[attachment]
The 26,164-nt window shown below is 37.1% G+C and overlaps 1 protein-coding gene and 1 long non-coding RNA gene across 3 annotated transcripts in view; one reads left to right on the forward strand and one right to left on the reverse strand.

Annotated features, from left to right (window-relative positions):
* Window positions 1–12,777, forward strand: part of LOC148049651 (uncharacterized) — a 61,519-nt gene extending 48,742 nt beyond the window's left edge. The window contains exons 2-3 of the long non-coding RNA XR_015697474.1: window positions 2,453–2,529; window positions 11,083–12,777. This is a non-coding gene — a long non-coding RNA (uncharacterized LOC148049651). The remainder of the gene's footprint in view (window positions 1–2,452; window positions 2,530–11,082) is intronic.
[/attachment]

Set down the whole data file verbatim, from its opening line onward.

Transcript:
The 26,164-nt window shown below is 37.1% G+C and overlaps 1 protein-coding gene and 1 long non-coding RNA gene across 3 annotated transcripts in view; one reads left to right on the forward strand and one right to left on the reverse strand.

Annotated features, from left to right (window-relative positions):
* Window positions 1–12,777, forward strand: part of LOC148049651 (uncharacterized) — a 61,519-nt gene extending 48,742 nt beyond the window's left edge. The window contains exons 2-3 of the long non-coding RNA XR_015697474.1: window positions 2,453–2,529; window positions 11,083–12,777. This is a non-coding gene — a long non-coding RNA (uncharacterized LOC148049651). The remainder of the gene's footprint in view (window positions 1–2,452; window positions 2,530–11,082) is intronic.